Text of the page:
Fish Washington's Olympic Peninsula
Centerpin Float Fishing - Steelhead & Salmon
Fishing Technique Overview
Centerpin fishing is gaining quite a bit of attention from anglers in the Pacific Northwest to the upper reaches of New York State. The reason for this is that using a centerpin rod and reel is the most effective technique for float fishing. As a result, this provides you with a drag-free drift of your float and line; therefore, enticing fish to strike your presentation naturally floating downriver. Centerpinning is not in any way something new and has been around for quite some time.
The centerpin reel dated back to the early 1800s and was more of an adaptation of early fly reels. They were called “Nottingham Winches” made from rosewood used by Scottish anglers. If you’re not familiar with a Centerpin Reel, imagine a fly reel that is not as wide as the traditional style and about the same size as the largest Spey Reels. The unweighted line used on a centerpin reel is your choice of monofilament or braid. In other words, weight is not integrated into the mainline; therefore, it does not assist with your cast as the fly fishing line does. 40-pound Power Pro braid or various types of monofilament work well for the mainline. Seaguar Fluorocarbon ranging from 6 – 25 pounds is an excellent leader material depending on the time of year or species targeted.
To begin fishing, you need a float, an inline float weight, or a few split shots attached to your mainline. First, you must learn two critical casts, the B.C. Swing or Wallis cast. A vital step to take note of is that you must have pressure from your thumb or small finger on the spool at the beginning of all centerpin casting. When released, this enables a slow spin, which gradually increases rotation in the spool. As a result, this performs a proper centerpin cast. Above all, remember this; if performed incorrectly, your reel will under or over-rotate, causing the line to tangle around the spool. If the kinked line cannot be untangled, you may have to remove a fair amount from your reel. In some cases, this incident can end your day of fishing if it requires you to re-spool.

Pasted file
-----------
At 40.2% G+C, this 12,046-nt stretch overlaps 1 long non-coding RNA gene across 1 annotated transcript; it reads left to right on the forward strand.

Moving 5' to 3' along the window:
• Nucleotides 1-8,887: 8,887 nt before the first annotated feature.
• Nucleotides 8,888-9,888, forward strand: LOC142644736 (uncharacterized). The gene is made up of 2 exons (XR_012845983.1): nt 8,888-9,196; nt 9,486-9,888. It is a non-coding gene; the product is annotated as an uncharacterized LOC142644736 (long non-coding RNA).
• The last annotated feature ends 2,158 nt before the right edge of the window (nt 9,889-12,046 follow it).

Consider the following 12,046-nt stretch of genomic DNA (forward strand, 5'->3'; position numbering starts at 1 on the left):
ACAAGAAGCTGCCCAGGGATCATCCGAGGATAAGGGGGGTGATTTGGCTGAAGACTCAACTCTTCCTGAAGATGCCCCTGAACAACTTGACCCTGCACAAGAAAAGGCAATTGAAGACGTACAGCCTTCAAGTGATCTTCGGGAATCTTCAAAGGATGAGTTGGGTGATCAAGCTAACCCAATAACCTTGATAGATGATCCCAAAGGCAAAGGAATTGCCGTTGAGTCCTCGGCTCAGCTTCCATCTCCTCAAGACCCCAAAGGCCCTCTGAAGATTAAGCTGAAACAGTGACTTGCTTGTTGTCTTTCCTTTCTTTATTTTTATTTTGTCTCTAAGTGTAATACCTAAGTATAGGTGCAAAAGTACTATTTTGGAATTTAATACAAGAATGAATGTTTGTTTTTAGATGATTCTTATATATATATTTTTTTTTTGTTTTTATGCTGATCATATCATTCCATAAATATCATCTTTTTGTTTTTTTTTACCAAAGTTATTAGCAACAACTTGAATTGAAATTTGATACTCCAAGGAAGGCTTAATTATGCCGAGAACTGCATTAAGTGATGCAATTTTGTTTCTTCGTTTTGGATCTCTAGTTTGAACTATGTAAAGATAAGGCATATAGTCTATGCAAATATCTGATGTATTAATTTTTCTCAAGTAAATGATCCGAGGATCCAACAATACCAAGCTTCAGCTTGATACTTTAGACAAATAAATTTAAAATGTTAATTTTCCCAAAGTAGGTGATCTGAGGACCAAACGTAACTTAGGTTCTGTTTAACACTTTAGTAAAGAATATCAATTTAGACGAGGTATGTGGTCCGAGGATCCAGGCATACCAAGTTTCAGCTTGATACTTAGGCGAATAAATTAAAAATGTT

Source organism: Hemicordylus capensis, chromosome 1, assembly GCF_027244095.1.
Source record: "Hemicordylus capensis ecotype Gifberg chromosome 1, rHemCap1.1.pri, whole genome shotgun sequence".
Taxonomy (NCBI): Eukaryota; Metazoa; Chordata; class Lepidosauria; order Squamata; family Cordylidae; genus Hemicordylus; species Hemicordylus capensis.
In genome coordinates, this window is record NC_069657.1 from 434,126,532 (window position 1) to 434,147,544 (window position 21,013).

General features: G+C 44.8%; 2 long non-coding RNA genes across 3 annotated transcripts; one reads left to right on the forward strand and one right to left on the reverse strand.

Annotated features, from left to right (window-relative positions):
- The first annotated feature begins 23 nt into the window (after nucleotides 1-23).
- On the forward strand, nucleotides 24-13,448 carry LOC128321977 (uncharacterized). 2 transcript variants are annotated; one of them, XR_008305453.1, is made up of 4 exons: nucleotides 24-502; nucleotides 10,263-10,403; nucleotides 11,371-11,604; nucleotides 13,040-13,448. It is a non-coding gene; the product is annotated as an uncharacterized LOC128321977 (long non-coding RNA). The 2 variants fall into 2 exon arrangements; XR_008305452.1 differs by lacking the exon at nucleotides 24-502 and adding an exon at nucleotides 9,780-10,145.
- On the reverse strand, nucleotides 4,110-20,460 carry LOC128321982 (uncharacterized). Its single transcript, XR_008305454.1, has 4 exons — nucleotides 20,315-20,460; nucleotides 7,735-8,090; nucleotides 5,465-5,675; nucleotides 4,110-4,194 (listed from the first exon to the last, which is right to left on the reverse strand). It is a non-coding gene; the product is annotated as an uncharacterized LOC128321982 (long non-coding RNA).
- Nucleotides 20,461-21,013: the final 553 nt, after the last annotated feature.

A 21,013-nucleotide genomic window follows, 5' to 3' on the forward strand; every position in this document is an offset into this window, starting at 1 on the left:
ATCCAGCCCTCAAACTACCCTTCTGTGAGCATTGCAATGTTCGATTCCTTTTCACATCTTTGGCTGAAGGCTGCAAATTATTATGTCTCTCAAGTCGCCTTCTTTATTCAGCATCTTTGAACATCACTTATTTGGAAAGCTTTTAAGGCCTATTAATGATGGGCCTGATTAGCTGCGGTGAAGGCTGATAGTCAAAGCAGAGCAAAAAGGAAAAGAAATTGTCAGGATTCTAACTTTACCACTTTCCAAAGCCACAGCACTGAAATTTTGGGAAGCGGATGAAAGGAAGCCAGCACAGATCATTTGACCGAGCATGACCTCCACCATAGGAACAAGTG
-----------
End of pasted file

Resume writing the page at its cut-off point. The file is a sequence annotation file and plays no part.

Centerpin Setup Equipment Choices & Presentation
Choosing the presentation to fish is your choice of what provides you the confidence to get takedowns of your float. Beads, small spoons, and roe filled spawn sacs under a float are some of the best choices when centerpin fishing on the Olympic Peninsula. In addition to these presentation choices, it is essential to have an almost neutrally buoyant float. There are several reels to choose from, but in our opinion, Islander Reels produced Vancouver Island, British Columbia is #1. The Islander Steeelheader stands out above others due to the precise machining, performance, and overall cost.
When it comes to rods, the G-Loomis GLX is our favorite due to its strength and smooth parabolic flexing graphite. Without a doubt, it was one of the critical components that assisted our guide Lael Johnson in landing the Alaskan Chinook pictured above. The fish is estimated to be between 43 and 45 pounds and was brought to hand using the 13′ 8-12lb GLX. The length of the 13′ GLX is best-utilized fishing from the bank specifically for targeting large wild fish, and the shorter 11′ 3″ 6-10lb version is a great drift boat rod for Steelhead, Salmon & Trout.
After years of instructing the proper techniques using a centerpin rod and reel, Fly Gyde is continuing to offer centerpin trips. These will be in addition to our fly fishing techniques on a few select rivers using the tackle mentioned.
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Season: June - April 15th
Location: Washington's Olympic Peninsula River